A Collaborative Research Effort with GSK
"We hope this and similar alliances serve as a model for future drug development for neglected diseases," said Dr. Federico M Gomez de las Heras, Vice President of the Infectious Diseases Center of Excellence in Drug Discovery (ID CEDD) at GSK in March 2008 when a collaborative research effort was announced targeting neglected tropical diseases which disproportionately affect the developing world. This research programme will focus on compounds that may be active against the most neglected diseases of visceral leishmaniasis (kala azar), human African trypanosomiasis (sleeping sickness), and Chagas disease. Collaboration, which has been established for an initial period of two years and may be extended, will focus on identifying and developing compounds from existing GSK programmes and will leverage the expertise of researchers from GSK at its Tres Cantos (Spain) facility, a dedicated drug discovery unit within GSK R&D organisation, to maximise efforts in this area, along with leading academic centres like the London School of Hygiene & Tropical Medicine (LSHTM).
Eskitis, MMV, and DNDi Share Information and Harmonise their Research Activities
The Eskitis Institute in Brisbane, Australia has a chemical library of around 300,000 natural products derived from plants in Australia, Papua New Guinea, and China, as well as from Australian marine invertebrates. The Natural Product Discovery Programme was originally established in 1988 between pharmaceutical giant AstraZeneca and Griffith University and is one of the most successful public-private partnerships in Australia. AstraZeneca committed USD 100 million to the programme up to the end of 2007. Eskitis has now made its library available for screening against neglected diseases and both DNDi and the Medicines for Malaria Venture (MMV) have entered into research agreements with Eskitis to screen the library against parasites responsible for sleeping sickness and malaria. To guarantee the maximum benefit, all three partners work together to share information and harmonise the research.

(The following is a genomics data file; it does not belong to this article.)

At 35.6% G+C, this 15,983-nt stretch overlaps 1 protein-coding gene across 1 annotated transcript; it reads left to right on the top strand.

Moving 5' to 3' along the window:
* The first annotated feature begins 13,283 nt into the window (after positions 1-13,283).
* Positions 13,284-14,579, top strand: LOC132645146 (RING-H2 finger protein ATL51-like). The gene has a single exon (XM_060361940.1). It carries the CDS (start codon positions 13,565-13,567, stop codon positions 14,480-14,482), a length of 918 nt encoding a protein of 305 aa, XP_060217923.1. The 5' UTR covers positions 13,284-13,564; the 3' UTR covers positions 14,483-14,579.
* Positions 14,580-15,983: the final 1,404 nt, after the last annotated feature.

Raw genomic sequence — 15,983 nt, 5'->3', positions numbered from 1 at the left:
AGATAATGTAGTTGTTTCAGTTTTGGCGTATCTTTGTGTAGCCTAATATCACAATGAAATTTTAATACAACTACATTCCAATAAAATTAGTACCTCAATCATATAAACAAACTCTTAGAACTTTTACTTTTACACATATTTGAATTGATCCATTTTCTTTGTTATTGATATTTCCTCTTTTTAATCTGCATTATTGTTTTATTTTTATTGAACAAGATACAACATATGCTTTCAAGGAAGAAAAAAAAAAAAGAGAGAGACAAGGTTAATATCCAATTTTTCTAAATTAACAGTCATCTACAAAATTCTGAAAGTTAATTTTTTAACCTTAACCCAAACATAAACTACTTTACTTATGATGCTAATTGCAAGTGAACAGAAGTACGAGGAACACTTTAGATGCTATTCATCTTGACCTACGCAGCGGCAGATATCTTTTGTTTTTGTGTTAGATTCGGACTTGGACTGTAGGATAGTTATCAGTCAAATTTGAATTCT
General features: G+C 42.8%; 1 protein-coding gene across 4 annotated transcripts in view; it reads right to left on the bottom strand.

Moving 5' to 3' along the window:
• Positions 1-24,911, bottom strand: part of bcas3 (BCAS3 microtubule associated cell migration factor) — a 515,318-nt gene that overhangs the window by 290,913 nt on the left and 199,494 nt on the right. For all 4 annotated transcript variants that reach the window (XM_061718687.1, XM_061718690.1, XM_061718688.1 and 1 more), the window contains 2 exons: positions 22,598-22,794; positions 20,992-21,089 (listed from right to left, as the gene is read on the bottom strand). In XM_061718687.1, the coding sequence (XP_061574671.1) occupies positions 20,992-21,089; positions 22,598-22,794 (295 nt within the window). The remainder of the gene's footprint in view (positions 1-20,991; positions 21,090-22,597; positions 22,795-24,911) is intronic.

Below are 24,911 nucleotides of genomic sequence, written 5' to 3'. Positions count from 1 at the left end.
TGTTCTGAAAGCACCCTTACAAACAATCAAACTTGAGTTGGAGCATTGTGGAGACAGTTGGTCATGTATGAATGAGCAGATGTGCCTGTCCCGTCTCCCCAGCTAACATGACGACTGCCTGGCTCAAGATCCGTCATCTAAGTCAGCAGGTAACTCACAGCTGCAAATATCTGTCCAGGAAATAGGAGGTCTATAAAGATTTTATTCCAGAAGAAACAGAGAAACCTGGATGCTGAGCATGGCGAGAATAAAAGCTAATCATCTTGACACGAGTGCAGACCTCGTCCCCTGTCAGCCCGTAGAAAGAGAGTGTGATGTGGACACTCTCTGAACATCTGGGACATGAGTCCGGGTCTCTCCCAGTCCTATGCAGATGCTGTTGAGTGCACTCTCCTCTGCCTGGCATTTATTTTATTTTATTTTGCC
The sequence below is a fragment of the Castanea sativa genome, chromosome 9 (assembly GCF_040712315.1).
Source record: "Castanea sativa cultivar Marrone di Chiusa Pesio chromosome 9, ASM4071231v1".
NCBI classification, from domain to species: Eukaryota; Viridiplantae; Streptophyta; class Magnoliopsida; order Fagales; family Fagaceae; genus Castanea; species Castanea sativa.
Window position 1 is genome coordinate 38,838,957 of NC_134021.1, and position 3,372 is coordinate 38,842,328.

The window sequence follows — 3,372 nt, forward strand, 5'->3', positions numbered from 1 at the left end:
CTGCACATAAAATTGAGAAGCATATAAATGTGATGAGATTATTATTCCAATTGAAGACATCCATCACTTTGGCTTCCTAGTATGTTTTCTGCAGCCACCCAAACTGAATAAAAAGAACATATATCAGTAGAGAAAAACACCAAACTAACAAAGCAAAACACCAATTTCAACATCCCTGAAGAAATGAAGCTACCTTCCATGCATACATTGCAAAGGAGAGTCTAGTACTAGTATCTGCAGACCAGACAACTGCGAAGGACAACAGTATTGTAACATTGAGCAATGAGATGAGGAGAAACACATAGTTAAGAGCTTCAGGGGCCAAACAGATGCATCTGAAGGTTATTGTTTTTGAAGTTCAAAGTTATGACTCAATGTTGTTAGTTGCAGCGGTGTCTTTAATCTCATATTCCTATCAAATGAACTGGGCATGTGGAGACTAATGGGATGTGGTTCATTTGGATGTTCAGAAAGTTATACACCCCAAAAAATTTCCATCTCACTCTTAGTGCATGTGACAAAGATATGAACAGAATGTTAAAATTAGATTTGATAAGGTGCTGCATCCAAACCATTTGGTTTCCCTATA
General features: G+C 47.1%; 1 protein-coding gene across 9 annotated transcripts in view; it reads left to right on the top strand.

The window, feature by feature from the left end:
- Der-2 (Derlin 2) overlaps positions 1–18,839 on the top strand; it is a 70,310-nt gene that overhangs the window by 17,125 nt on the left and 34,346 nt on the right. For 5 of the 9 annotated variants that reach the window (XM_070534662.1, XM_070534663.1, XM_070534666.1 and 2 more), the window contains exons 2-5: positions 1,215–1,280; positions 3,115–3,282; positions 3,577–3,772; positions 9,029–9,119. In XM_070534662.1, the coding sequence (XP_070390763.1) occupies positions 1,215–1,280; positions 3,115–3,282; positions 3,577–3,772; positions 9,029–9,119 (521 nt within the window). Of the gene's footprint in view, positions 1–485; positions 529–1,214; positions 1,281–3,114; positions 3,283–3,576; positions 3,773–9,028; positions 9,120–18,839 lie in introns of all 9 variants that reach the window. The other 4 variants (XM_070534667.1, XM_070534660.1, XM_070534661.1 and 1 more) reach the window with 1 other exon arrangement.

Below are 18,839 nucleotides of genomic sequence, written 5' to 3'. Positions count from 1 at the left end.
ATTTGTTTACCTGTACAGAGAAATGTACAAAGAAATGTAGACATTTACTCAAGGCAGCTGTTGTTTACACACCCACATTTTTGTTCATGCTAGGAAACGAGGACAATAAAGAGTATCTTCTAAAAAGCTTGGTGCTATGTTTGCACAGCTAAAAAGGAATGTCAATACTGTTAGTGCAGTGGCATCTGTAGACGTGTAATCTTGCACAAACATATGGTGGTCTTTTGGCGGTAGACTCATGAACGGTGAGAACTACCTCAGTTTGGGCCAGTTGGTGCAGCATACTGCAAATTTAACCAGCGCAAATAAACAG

Institute Pasteur Korea: When High-Tech Meets Neglected Diseases
DNDi initiated a partnership with the Institut Pasteur Korea (IP-K) with the goal to identify active compounds against Leishmania spp., the parasite that causes leishmaniasis, a neglected disease that affects over 12 million people and puts 350 million others in 88 countries at risk. With its unique infrastructure (Evotec-Opera system housed in a BSL-3 laboratory) and advanced and automated confocal microscopy technology in collaboration with imaging tools, IP-K is developing and validating a high-throughput visual screen to be used in screening compounds against the clinically relevant form of Leishmania spp. This will include the adaptation of Leishmania donovani intramacrophagic amastigote culture to the HTS screening platform as well as the required algorithms for image analysis (optimisation of the software for the confocal readouts and computational analysis of the pictures) before the screening of a 200,000-compound library will be carried out.
When successful, this project will represent a major breakthrough in the development of drugs for the most neglected diseases as it will be the first HTS assay against the clinically relevant intracellular (amastigote) stage of Leishmania parasites. Moreover, this technology could then be extended to other intracellular parasites such as T. cruzi, the etiological agent of Chagas disease.

The Evoscreen Platform for Visual Screening, IPK - (Photo taken from
Published by Drugs for Neglected Diseases Initiative - 15 Chemin Louis-Dunant 1202 Geneva Switzerland - Photo credits: DNDi unless otherwise stated - Editor: Sadia Kaenzig - Tel: +41 22 906 9230 - Fax: +41 22 906 9231 -